Tagebooks

Merging book stores & ebooks

M

filed under: to read/re-read

I love bookstores. I love them for their curation. I particularly love how smaller bookstores have a fantastic selection. However, I have a dark secret — I almost only go to bookstores when I’m traveling, and I go to great pains not to carry more stuff than I absolutely need. So I rarely buy printed books in stores, ever.

Instead — and this sounds (and is) a little sad — I jot down the books I want in the bookstore and buy them later, often online. This feels deeply unfair, almost like cheating on the bookstore owner.

So I’m wondering how both worlds can be merged for the better. In other words, how can we enjoy the curatorial services of a well-run bookstore and make sure the shop stays in business — without having to lug around books in a carry-on?

Here’s an idea: We cut bookstores in on every sale they help generate.

The mechanism could be relatively simple. A store owner signs up online with the big platforms and publishers — say, Amazon. When I go to a bookstore and find a book, I scan the book’s barcode with the store’s Kindle app to buy an electronic copy. The app checks my location, asks me to confirm the store I’m in, and registers all book sales through the app to that store. While the ebook downloads to my device of choice, the shop collects a commission. Amazon (or any other platform or publisher, for that matter) sells another book, I can keep traveling light, and the store gets its fair share. Everyone’s happy.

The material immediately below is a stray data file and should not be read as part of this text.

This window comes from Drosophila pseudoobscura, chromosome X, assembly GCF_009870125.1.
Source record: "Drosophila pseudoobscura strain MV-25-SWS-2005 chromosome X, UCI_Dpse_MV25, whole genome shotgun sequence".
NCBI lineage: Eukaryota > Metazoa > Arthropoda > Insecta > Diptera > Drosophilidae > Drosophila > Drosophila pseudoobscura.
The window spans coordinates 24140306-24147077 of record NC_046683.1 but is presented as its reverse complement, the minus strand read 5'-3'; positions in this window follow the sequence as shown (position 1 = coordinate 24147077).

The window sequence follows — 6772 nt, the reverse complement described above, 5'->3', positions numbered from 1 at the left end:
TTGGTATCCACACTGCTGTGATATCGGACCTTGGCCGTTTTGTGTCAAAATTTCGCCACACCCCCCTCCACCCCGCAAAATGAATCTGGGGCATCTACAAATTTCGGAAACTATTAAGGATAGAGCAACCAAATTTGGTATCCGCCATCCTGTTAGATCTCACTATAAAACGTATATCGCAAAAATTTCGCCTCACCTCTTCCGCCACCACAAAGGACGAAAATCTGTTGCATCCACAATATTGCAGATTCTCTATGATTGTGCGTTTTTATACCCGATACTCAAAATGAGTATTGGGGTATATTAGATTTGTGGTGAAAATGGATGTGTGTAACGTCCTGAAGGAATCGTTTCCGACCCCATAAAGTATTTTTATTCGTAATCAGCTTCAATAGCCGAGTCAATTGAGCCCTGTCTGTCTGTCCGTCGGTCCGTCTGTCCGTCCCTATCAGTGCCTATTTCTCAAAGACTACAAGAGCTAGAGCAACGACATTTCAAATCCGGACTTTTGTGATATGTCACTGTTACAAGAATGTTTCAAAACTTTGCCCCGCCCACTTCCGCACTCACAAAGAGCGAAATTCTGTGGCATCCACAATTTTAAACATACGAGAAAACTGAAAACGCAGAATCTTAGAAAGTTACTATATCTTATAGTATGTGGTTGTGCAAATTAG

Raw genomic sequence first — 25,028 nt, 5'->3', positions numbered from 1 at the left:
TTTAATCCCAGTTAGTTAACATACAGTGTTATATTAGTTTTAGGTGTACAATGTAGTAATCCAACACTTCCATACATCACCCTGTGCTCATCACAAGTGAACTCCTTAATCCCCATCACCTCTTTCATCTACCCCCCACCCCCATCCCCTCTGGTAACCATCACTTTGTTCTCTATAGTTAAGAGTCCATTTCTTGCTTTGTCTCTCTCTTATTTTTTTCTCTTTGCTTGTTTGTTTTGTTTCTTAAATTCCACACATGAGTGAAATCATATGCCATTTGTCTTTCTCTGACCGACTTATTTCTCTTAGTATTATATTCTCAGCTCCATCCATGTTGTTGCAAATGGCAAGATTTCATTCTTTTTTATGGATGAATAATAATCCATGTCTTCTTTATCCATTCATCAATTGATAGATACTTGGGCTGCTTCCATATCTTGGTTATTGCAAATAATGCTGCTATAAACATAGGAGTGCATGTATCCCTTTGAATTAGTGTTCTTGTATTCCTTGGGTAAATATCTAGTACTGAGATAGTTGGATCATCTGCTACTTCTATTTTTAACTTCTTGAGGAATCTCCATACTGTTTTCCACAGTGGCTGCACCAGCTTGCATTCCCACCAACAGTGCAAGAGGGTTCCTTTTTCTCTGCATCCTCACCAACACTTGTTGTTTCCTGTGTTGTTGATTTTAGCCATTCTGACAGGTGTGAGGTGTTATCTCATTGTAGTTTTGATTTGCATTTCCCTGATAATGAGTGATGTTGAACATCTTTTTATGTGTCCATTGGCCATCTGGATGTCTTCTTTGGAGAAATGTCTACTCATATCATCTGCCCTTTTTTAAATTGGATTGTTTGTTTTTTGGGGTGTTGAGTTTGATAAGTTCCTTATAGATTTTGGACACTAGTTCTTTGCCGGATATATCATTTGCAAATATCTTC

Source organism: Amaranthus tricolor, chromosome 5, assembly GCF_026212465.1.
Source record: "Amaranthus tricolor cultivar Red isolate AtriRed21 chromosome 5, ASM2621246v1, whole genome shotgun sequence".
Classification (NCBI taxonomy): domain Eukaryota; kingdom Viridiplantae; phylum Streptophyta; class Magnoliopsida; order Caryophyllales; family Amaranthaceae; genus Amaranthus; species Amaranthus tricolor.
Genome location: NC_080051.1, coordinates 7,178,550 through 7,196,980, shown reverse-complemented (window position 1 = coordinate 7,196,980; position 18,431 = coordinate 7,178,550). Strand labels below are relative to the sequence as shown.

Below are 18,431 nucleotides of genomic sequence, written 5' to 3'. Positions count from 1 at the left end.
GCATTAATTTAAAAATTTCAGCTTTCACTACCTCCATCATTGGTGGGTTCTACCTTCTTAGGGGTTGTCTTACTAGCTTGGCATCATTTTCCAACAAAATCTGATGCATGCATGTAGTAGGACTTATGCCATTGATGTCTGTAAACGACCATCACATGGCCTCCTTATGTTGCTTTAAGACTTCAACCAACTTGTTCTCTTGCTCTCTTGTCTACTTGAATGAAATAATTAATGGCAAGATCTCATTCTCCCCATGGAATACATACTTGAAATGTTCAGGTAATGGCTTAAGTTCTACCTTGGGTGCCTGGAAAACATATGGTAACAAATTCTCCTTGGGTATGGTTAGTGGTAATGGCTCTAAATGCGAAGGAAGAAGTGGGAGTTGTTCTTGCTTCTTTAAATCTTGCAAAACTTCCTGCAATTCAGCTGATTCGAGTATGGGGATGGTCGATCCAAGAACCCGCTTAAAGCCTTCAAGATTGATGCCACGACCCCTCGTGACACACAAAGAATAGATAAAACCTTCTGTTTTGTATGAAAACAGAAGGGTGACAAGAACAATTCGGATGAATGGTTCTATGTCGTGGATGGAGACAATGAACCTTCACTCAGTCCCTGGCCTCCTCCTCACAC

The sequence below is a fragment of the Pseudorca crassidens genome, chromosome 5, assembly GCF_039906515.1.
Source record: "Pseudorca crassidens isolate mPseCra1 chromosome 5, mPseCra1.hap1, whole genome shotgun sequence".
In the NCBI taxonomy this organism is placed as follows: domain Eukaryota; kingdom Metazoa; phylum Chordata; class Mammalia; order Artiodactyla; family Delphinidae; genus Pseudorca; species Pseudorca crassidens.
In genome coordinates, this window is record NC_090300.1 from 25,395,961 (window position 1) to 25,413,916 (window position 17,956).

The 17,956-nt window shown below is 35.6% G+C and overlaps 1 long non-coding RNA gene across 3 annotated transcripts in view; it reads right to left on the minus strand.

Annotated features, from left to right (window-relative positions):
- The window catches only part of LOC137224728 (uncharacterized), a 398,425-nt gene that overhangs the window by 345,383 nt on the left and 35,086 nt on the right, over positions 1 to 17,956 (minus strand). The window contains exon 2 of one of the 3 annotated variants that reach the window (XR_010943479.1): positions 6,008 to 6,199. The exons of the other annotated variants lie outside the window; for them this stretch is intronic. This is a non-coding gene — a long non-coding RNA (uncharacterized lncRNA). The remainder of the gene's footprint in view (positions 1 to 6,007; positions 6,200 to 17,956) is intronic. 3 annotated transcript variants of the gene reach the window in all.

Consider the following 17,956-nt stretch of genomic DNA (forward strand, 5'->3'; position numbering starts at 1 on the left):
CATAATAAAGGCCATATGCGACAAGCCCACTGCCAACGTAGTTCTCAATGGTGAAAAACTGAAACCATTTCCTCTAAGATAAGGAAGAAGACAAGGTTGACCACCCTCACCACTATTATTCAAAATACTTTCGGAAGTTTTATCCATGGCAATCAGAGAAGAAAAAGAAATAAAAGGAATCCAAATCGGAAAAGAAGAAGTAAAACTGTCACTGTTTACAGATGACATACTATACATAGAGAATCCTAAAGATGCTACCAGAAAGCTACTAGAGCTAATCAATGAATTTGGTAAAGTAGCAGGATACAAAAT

Where the billing takes place doesn’t really matter at this point: In this example it’s through Amazon, but it could be any number of new umbrella services or publishers’ platforms. There’s probably room in this space for half a dozen startups. But no matter how it happens, the important thing is that bookstores get a share in exchange for their curation. Because we really don’t want to have to rely on Amazon’s recommendation services alone.

Is anyone working on this yet?

 

Update: David D. Levine kindly pointed me to this cooperation between Powell’s Partners and Kobo. Thanks, David!

Update: I re-wrote and polished this post up a bit to re-post it to Medium.

Update: Thanks to the fine folks at Medium, notably Kate Lee, the post has been featured in Medium’s Editors’ Picks as well as the collection The Future of Publishing.

Regional licensing is still a bitch

R

Today I tried to buy an ebook. I’m a big fan of the Kindle and buy ebooks all the time. So I wanted to buy a digital copy of Lawrence Lessig‘s Republic, Lost on institutional corruption (which ironically is responsible for the mess I’m about to describe). I was surprised to find it only as hardcover and audio book on Amazon.com – and tweeted as much.

Nicely enough, Mr. Lessig got back to me personally, asking where I was accessing Amazon from. Turns out that even though my Kindle is connected to Amazon.com (ie. Amazon US, not Germany) the Kindle version just wouldn’t show up.

Intrigued by his pointer, I fired up a VPN to get a US-based IP address, but still no luck. In the end I noticed that my Kindle was set to “Region Europe”. Digging into the Kindle settings, I managed to switch it to the US by putting in a postal address I used to live at.

Let’s recap. To buy a digital book I had to…

  • register my Kindle with the US version of Amazon
  • fake an IP address through a VPN service
  • switch the Kindle settings to the US by way of an old postal address

All that to spend some money on a book that would have been cheaper and much, much easier to pirate.

Now, call me old-fashioned, but that’s not how it’s supposed to work.